The test pulls showed me that some of the detailing on the front of the rabbit was causing problems, so I held the mould open and poured some resin directly into the detail, making sure there were no air bubbles. You can see the blue silicone in the bottom of the mould here.

I then closed up the mould, bound it firmly with duct tape and poured in resin a cup at a time, swilling it about between each pour to minimise air bubbles. Once it was all set I opened up the mould and pulled the cast out. The way I cut the mould open required a lot of effort but as a result there is very little flashing on the casts.

There were still air bubbles in some parts though, mostly the fur. These were very difficult to eliminate due to the hundreds of tiny undercuts the fur made, but were not too hard to fill with car body filler.

The arms and body were keyed up before being fixed together with car body filler and sanded smooth.

The spikes on the feet were added in the same way.

Once I finished filling and sanding I gave it a coat of primer, and then painted the block undercoat colours using acrylic. These needed to be the lightest colour that was going to be showing on the final finish, as all the washes of colour I put on were going to be darker. Putting on a lighter wash messes with the shadows.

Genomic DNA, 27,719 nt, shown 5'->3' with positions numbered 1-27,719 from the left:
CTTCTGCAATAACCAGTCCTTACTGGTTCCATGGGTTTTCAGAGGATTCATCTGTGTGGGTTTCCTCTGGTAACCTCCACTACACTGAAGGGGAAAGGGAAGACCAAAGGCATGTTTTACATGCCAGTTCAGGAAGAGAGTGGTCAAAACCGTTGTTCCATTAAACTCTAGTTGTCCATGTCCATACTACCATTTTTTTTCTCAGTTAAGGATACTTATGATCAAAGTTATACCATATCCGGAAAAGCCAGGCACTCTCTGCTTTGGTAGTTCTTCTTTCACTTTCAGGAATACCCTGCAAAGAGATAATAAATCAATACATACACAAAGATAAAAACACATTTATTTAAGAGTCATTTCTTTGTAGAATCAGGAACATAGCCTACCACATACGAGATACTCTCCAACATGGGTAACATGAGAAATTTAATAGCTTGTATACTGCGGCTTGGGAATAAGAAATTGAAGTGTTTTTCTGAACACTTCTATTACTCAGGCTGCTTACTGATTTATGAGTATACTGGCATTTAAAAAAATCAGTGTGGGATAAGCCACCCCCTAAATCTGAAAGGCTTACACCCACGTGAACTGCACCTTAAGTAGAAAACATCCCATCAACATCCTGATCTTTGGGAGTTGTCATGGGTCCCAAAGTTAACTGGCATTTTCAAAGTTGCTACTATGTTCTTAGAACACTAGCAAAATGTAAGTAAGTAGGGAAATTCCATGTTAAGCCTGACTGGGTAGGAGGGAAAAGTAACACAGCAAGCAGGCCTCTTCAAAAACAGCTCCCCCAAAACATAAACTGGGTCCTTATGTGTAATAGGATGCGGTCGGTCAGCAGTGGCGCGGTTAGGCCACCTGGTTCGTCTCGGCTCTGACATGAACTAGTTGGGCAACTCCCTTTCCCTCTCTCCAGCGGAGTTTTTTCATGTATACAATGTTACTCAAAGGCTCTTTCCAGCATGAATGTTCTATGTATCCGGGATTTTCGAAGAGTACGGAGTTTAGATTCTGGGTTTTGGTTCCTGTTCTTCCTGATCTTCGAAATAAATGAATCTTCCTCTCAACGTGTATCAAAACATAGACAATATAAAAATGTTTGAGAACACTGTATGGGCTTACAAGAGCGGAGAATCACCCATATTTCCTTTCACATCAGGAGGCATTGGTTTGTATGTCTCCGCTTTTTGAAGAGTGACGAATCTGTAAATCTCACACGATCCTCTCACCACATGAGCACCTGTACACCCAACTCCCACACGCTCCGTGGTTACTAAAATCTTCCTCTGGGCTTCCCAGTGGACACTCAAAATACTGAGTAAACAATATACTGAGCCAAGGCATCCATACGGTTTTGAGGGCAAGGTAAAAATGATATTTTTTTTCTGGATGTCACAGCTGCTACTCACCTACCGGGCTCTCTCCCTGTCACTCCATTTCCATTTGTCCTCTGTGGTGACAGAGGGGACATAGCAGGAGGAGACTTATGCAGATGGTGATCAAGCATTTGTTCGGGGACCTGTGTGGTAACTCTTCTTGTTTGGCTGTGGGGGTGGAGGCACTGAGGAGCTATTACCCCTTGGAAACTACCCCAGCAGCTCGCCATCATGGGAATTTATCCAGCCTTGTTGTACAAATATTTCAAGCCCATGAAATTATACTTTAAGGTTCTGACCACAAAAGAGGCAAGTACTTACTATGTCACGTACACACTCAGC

A wash of brown over all the clothing started off by giving everything a slightly aged feel.

Everything was then subjected to multiple washes of gradually darker and darker paints. The washes were made with acrylic paint and water and were taken off straight away with some kitchen paper before being allowed to fully dry. This slowly built up a realistic looking colour scheme.


millie said...

TOM!!! this is amazing! oh you talented little thing you :) i love the turquoise detail on his sash, and you've done the fur really good! :) hope you're well? x

David said...

This is mental good.

Anonymous said...

Whoa this is incredible!

Johannes said...

Wow, this is insanely good. WoW!

SteelRaven7 said...

Extremely awesome! I can't believe you put so much detail and work into it!

Johannes said...

Actually you should totally contact the wolfire devs about doing a guest blog post about this. email contact@wolfire.com =)

Anonymous said...

This is AWESOME! (allcaps for extra effect)

Aaron said...

Crazy detail, great work!

Josh said...

Blown away by the quality, great work

Brady said...

This is Amazing!!! Great Work! I would love to have one!

Stormdancer said...

Wow, that's some outstanding work, very well done!

lynchdev said...

Absolutely awesome.

Cross Tyreck said...

The amount of detail you went to in creating this is amazing. Keep up the good work.

osiskars said...

Awesome , seeing how you did it actually allows to more appreciate and acknowledge all the skill and effort put into it. I thinks its an outstanding sculpt!

Hope you will write a post about your next project also! ;)

Steve-O said...

Good LAWD that is AWESOME